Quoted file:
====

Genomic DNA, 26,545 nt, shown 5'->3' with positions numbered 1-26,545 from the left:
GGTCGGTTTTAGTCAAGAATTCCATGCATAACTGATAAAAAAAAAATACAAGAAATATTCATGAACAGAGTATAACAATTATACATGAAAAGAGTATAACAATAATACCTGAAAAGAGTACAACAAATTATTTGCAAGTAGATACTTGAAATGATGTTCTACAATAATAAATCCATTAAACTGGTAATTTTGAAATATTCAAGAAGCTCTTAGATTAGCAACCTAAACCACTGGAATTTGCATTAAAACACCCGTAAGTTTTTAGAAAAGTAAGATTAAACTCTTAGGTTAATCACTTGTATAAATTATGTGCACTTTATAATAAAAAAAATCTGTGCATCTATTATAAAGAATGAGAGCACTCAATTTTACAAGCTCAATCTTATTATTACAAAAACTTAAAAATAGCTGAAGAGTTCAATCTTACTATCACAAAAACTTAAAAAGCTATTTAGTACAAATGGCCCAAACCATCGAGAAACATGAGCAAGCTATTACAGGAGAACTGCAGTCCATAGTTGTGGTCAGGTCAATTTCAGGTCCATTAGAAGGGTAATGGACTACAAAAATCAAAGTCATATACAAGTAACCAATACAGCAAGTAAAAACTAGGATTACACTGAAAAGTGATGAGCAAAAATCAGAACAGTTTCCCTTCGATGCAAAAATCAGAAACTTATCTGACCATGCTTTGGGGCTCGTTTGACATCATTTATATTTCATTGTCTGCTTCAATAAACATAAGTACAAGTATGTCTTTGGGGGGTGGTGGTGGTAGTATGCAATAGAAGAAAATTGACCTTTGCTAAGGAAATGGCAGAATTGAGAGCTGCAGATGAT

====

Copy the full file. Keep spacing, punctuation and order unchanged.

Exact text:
Genomic DNA, 26,545 nt, shown 5'->3' with positions numbered 1-26,545 from the left:
GGTCGGTTTTAGTCAAGAATTCCATGCATAACTGATAAAAAAAAAATACAAGAAATATTCATGAACAGAGTATAACAATTATACATGAAAAGAGTATAACAATAATACCTGAAAAGAGTACAACAAATTATTTGCAAGTAGATACTTGAAATGATGTTCTACAATAATAAATCCATTAAACTGGTAATTTTGAAATATTCAAGAAGCTCTTAGATTAGCAACCTAAACCACTGGAATTTGCATTAAAACACCCGTAAGTTTTTAGAAAAGTAAGATTAAACTCTTAGGTTAATCACTTGTATAAATTATGTGCACTTTATAATAAAAAAAATCTGTGCATCTATTATAAAGAATGAGAGCACTCAATTTTACAAGCTCAATCTTATTATTACAAAAACTTAAAAATAGCTGAAGAGTTCAATCTTACTATCACAAAAACTTAAAAAGCTATTTAGTACAAATGGCCCAAACCATCGAGAAACATGAGCAAGCTATTACAGGAGAACTGCAGTCCATAGTTGTGGTCAGGTCAATTTCAGGTCCATTAGAAGGGTAATGGACTACAAAAATCAAAGTCATATACAAGTAACCAATACAGCAAGTAAAAACTAGGATTACACTGAAAAGTGATGAGCAAAAATCAGAACAGTTTCCCTTCGATGCAAAAATCAGAAACTTATCTGACCATGCTTTGGGGCTCGTTTGACATCATTTATATTTCATTGTCTGCTTCAATAAACATAAGTACAAGTATGTCTTTGGGGGGTGGTGGTGGTAGTATGCAATAGAAGAAAATTGACCTTTGCTAAGGAAATGGCAGAATTGAGAGCTGCAGATGAT